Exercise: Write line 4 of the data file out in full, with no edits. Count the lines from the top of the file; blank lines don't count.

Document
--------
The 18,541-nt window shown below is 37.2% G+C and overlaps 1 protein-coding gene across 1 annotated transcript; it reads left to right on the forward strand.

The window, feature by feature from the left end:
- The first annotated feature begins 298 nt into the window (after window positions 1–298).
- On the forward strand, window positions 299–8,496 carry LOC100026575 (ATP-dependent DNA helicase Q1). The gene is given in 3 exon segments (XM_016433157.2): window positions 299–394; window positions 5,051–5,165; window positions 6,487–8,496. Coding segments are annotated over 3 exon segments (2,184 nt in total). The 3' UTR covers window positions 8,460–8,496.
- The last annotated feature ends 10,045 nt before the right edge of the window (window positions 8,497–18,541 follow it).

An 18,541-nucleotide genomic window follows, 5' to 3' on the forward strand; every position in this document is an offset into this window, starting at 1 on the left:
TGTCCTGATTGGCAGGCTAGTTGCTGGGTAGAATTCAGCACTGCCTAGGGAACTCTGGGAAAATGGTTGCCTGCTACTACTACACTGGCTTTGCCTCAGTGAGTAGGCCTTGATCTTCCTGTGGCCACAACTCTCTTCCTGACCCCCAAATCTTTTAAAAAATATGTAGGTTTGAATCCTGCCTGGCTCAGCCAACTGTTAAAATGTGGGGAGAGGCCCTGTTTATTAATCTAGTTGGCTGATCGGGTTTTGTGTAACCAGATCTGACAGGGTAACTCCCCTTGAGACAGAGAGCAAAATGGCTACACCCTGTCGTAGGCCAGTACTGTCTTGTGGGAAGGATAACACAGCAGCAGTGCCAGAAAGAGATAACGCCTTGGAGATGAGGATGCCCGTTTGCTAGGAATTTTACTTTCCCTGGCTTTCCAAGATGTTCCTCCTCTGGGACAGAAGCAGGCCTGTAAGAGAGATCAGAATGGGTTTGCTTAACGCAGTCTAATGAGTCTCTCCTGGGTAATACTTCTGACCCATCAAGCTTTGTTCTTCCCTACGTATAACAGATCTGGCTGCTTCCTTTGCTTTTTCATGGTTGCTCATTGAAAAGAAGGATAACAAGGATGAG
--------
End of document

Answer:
- On the forward strand, window positions 299–8,496 carry LOC100026575 (ATP-dependent DNA helicase Q1). The gene is given in 3 exon segments (XM_016433157.2): window positions 299–394; window positions 5,051–5,165; window positions 6,487–8,496. Coding segments are annotated over 3 exon segments (2,184 nt in total). The 3' UTR covers window positions 8,460–8,496.